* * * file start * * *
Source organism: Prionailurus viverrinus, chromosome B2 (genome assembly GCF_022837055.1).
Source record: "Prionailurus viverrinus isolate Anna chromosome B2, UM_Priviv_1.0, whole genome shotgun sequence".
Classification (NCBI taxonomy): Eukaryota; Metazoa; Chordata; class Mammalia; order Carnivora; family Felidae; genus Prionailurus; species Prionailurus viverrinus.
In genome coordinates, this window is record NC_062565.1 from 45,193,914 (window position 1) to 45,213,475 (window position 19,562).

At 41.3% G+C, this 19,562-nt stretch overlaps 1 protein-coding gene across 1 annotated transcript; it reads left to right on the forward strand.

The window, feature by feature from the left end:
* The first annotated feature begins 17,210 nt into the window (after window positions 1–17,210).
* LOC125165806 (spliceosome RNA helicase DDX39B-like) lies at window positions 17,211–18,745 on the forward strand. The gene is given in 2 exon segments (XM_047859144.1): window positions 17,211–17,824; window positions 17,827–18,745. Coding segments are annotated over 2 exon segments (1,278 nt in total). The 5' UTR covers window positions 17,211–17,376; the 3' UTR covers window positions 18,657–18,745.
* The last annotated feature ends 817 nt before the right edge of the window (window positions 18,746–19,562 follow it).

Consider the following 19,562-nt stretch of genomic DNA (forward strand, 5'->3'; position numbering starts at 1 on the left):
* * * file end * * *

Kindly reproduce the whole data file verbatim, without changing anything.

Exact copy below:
Source organism: Prionailurus viverrinus, chromosome B2 (genome assembly GCF_022837055.1).
Source record: "Prionailurus viverrinus isolate Anna chromosome B2, UM_Priviv_1.0, whole genome shotgun sequence".
Classification (NCBI taxonomy): Eukaryota; Metazoa; Chordata; class Mammalia; order Carnivora; family Felidae; genus Prionailurus; species Prionailurus viverrinus.
In genome coordinates, this window is record NC_062565.1 from 45,193,914 (window position 1) to 45,213,475 (window position 19,562).

At 41.3% G+C, this 19,562-nt stretch overlaps 1 protein-coding gene across 1 annotated transcript; it reads left to right on the forward strand.

The window, feature by feature from the left end:
* The first annotated feature begins 17,210 nt into the window (after window positions 1–17,210).
* LOC125165806 (spliceosome RNA helicase DDX39B-like) lies at window positions 17,211–18,745 on the forward strand. The gene is given in 2 exon segments (XM_047859144.1): window positions 17,211–17,824; window positions 17,827–18,745. Coding segments are annotated over 2 exon segments (1,278 nt in total). The 5' UTR covers window positions 17,211–17,376; the 3' UTR covers window positions 18,657–18,745.
* The last annotated feature ends 817 nt before the right edge of the window (window positions 18,746–19,562 follow it).

Consider the following 19,562-nt stretch of genomic DNA (forward strand, 5'->3'; position numbering starts at 1 on the left):